The trained PMP or Project Management Professionals are required to resolve project and management issues. However, projects have constraints in terms of money, resources, and time. The PMP is the person who investigates issues in project management and finds the best solutions to frequent problems and significant issues using minimal resources. Towards this end, the Pareto chart is among the seven most-used quality tools in management that deal with efficiency.
When preparing for the PMP exam, look for the best PMP Prep course as they always cover questions related to PMP best practices, tools, and techniques. The other six tools are the 'Ishikawa' or cause-and-effect diagram, the histogram, the check sheet, the flowchart, the scatter diagram, and the control chart.
Did you know? The Pareto Principle is the 80-20 rule in Project Management Courses which postulates that 80% of the problems are caused by 20% of the root or source causes.
The Pareto Principle
Vilfredo Pareto, an economist, in 1896, when working at Lausanne University, found that 20% of the population in Italy held 80% of the land. The Management Expert M Juran later refined this finding into what is now called the 80-20 Principle or Pareto Principle. The Pareto principle postulates that 20% of the root causes are responsible for causing 80% of the problems. This is not an absolute ratio but is a general rule that proves very useful in Project Management. Let's now get to the Pareto chart.
You can also implement a 5 whys root cause analysis process to find the main problem.
PMP programs define the Pareto chart as a histogram using which the discrete observations are divided into various categories and the "vital few" observations and elements that are used to find the solution with the maximum efficiency or impact. Hence the 80-20 principle-based Pareto Chart is, in reality, a tool used by PMPs for prioritization. Similarly, the PMP uses a risk assessment tool and the Probability Impact versus Probability Risk Matrix when assessing risks. Then the high-risk issues are dealt with on priority while the low-risk issues are monitored and put on a watch list. Thus, in management, addressing 20% of the root causes or risks on a priority basis can impact 80% of the issues and solutions.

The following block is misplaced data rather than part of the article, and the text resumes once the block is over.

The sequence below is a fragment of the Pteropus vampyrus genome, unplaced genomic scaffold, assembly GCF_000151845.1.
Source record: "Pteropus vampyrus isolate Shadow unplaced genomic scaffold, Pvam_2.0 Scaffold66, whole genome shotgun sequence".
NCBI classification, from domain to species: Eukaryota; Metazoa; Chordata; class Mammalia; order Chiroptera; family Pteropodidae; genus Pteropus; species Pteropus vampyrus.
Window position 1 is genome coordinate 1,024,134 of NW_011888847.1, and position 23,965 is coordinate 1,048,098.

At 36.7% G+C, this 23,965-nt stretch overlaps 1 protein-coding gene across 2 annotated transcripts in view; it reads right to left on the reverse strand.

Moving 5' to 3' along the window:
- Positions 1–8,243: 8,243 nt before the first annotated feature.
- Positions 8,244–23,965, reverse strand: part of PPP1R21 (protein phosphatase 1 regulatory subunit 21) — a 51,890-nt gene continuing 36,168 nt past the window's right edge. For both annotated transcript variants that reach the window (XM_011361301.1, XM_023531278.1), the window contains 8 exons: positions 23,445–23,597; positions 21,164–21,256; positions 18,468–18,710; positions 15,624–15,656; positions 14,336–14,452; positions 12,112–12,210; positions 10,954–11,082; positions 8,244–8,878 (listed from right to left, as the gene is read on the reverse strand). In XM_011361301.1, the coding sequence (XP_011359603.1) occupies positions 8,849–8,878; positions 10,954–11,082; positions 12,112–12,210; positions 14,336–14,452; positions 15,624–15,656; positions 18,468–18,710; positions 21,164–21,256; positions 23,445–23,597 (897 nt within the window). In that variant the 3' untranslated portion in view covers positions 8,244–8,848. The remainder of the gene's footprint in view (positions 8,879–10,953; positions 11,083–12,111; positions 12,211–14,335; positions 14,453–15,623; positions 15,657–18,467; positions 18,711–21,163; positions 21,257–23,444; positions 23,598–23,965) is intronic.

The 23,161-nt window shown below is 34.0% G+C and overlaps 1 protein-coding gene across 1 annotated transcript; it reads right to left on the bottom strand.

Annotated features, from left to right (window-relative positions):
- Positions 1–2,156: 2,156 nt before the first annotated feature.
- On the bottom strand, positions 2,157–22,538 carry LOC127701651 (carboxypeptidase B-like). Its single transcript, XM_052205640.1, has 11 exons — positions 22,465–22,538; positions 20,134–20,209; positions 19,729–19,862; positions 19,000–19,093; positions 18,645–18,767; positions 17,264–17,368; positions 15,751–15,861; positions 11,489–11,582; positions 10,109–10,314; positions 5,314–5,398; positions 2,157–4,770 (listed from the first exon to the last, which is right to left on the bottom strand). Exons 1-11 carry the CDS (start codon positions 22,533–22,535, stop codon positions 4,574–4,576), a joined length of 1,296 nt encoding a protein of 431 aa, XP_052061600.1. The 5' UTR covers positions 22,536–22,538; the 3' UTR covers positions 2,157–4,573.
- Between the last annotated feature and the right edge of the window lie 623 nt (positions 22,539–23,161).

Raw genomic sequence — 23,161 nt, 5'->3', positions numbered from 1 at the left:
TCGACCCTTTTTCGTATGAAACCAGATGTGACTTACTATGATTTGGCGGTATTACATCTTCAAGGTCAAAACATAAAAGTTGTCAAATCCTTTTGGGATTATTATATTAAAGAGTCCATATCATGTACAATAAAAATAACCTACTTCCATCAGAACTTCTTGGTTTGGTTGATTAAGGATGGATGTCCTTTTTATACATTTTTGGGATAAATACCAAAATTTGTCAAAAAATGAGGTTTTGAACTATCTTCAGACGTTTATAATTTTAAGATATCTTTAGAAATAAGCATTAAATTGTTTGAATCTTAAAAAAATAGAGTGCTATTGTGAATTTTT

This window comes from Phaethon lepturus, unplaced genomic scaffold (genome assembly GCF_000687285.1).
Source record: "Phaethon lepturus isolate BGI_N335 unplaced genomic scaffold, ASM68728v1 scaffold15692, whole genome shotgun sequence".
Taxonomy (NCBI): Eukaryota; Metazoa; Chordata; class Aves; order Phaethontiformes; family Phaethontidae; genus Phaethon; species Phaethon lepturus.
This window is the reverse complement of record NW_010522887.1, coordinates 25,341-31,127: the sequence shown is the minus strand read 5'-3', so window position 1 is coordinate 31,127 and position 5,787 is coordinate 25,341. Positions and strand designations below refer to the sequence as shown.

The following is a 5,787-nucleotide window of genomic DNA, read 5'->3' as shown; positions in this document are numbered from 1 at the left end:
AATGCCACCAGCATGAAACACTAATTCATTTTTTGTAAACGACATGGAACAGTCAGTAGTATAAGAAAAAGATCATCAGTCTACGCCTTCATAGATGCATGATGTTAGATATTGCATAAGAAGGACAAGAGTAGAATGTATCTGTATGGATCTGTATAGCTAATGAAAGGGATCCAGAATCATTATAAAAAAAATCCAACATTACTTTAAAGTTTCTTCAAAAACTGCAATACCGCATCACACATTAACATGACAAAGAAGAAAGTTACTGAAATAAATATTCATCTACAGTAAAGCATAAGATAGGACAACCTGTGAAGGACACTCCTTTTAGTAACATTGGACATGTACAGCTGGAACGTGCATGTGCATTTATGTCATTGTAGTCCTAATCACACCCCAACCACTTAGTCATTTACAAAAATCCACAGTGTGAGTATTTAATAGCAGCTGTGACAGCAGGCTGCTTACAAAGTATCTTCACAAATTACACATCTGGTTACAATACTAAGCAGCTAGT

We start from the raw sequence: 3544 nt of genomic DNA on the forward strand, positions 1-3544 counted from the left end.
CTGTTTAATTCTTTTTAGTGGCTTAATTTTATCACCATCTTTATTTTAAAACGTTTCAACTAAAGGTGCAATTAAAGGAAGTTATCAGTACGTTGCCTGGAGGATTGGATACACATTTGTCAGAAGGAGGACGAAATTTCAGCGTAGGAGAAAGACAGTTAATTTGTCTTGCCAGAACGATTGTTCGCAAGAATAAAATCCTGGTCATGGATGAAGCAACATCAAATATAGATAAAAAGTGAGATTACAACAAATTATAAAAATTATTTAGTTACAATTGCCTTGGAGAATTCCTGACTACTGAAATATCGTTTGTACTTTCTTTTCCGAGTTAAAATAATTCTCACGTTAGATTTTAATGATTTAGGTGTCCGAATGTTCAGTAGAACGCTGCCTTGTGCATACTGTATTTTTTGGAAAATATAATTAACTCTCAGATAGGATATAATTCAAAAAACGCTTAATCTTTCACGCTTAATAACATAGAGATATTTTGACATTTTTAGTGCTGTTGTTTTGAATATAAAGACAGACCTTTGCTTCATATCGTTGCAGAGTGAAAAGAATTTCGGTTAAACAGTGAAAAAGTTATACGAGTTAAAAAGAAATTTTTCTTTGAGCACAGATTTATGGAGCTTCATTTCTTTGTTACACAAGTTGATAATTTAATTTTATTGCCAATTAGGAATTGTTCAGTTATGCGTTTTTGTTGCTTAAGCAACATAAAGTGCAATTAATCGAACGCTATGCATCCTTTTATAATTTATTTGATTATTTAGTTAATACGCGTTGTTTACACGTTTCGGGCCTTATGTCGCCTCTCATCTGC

Check out the steps involved in risk management for improved project execution.
So, how does the Pareto Chart work? The Pareto chart in PMP's daily chores highlights the most important factors that usually cause the most frequent reasons for the problems, frequent defects, and customer complaints. It could be a line graph representing the defect percentage cumulative or a bar chart with the bar width being the defect frequency. The bar chart normally has the bar heights descending from left to right or highest to the lowest bar. Thus, the Pareto Chart separates the root causes and the problems while prioritizing in decreasing order the opportunities in mutually exclusive categories. The high-priority issues are solved first, and the low priority causes are monitored closely.
Let us start by studying the essential factors to draw the Pareto chart.
You can make a Pareto chart and diagram only if you can
Here is how the customer complaints Pareto diagram PMP chart of a garments store would look like:
Pareto charts are used for task prioritization of various factors in project management. Namely,